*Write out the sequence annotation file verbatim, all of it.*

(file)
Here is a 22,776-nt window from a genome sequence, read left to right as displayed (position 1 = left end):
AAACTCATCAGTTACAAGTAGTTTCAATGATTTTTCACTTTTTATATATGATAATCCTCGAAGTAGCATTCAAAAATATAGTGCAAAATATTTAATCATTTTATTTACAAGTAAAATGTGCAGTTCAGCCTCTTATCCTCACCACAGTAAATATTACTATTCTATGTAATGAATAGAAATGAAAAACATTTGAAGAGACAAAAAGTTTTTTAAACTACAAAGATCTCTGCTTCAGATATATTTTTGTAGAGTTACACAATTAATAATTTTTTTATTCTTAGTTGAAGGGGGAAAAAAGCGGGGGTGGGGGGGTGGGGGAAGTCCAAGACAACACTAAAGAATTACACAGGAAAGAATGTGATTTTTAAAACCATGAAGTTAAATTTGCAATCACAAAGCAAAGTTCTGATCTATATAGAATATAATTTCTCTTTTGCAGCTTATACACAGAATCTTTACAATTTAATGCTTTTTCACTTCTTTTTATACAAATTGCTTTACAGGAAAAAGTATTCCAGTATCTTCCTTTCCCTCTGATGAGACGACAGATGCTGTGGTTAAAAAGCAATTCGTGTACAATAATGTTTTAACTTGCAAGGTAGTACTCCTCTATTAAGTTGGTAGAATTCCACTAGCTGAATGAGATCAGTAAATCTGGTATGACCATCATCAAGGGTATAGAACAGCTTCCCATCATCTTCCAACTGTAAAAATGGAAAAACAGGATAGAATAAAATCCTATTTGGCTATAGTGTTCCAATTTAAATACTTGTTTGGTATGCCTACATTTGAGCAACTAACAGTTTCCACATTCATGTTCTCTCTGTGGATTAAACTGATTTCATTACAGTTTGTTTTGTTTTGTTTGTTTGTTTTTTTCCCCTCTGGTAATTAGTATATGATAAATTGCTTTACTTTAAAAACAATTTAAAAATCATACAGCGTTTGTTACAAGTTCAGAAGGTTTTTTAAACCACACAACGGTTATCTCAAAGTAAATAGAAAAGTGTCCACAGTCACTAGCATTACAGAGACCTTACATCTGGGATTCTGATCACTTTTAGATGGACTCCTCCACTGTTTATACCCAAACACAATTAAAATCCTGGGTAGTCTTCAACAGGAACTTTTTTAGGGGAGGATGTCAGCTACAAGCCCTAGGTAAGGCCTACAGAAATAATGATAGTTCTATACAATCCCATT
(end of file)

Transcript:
Here is a 22,776-nt window from a genome sequence, read left to right as displayed (position 1 = left end):
AAACTCATCAGTTACAAGTAGTTTCAATGATTTTTCACTTTTTATATATGATAATCCTCGAAGTAGCATTCAAAAATATAGTGCAAAATATTTAATCATTTTATTTACAAGTAAAATGTGCAGTTCAGCCTCTTATCCTCACCACAGTAAATATTACTATTCTATGTAATGAATAGAAATGAAAAACATTTGAAGAGACAAAAAGTTTTTTAAACTACAAAGATCTCTGCTTCAGATATATTTTTGTAGAGTTACACAATTAATAATTTTTTTATTCTTAGTTGAAGGGGGAAAAAAGCGGGGGTGGGGGGGTGGGGGAAGTCCAAGACAACACTAAAGAATTACACAGGAAAGAATGTGATTTTTAAAACCATGAAGTTAAATTTGCAATCACAAAGCAAAGTTCTGATCTATATAGAATATAATTTCTCTTTTGCAGCTTATACACAGAATCTTTACAATTTAATGCTTTTTCACTTCTTTTTATACAAATTGCTTTACAGGAAAAAGTATTCCAGTATCTTCCTTTCCCTCTGATGAGACGACAGATGCTGTGGTTAAAAAGCAATTCGTGTACAATAATGTTTTAACTTGCAAGGTAGTACTCCTCTATTAAGTTGGTAGAATTCCACTAGCTGAATGAGATCAGTAAATCTGGTATGACCATCATCAAGGGTATAGAACAGCTTCCCATCATCTTCCAACTGTAAAAATGGAAAAACAGGATAGAATAAAATCCTATTTGGCTATAGTGTTCCAATTTAAATACTTGTTTGGTATGCCTACATTTGAGCAACTAACAGTTTCCACATTCATGTTCTCTCTGTGGATTAAACTGATTTCATTACAGTTTGTTTTGTTTTGTTTGTTTGTTTTTTTCCCCTCTGGTAATTAGTATATGATAAATTGCTTTACTTTAAAAACAATTTAAAAATCATACAGCGTTTGTTACAAGTTCAGAAGGTTTTTTAAACCACACAACGGTTATCTCAAAGTAAATAGAAAAGTGTCCACAGTCACTAGCATTACAGAGACCTTACATCTGGGATTCTGATCACTTTTAGATGGACTCCTCCACTGTTTATACCCAAACACAATTAAAATCCTGGGTAGTCTTCAACAGGAACTTTTTTAGGGGAGGATGTCAGCTACAAGCCCTAGGTAAGGCCTACAGAAATAATGATAGTTCTATACAATCCCATT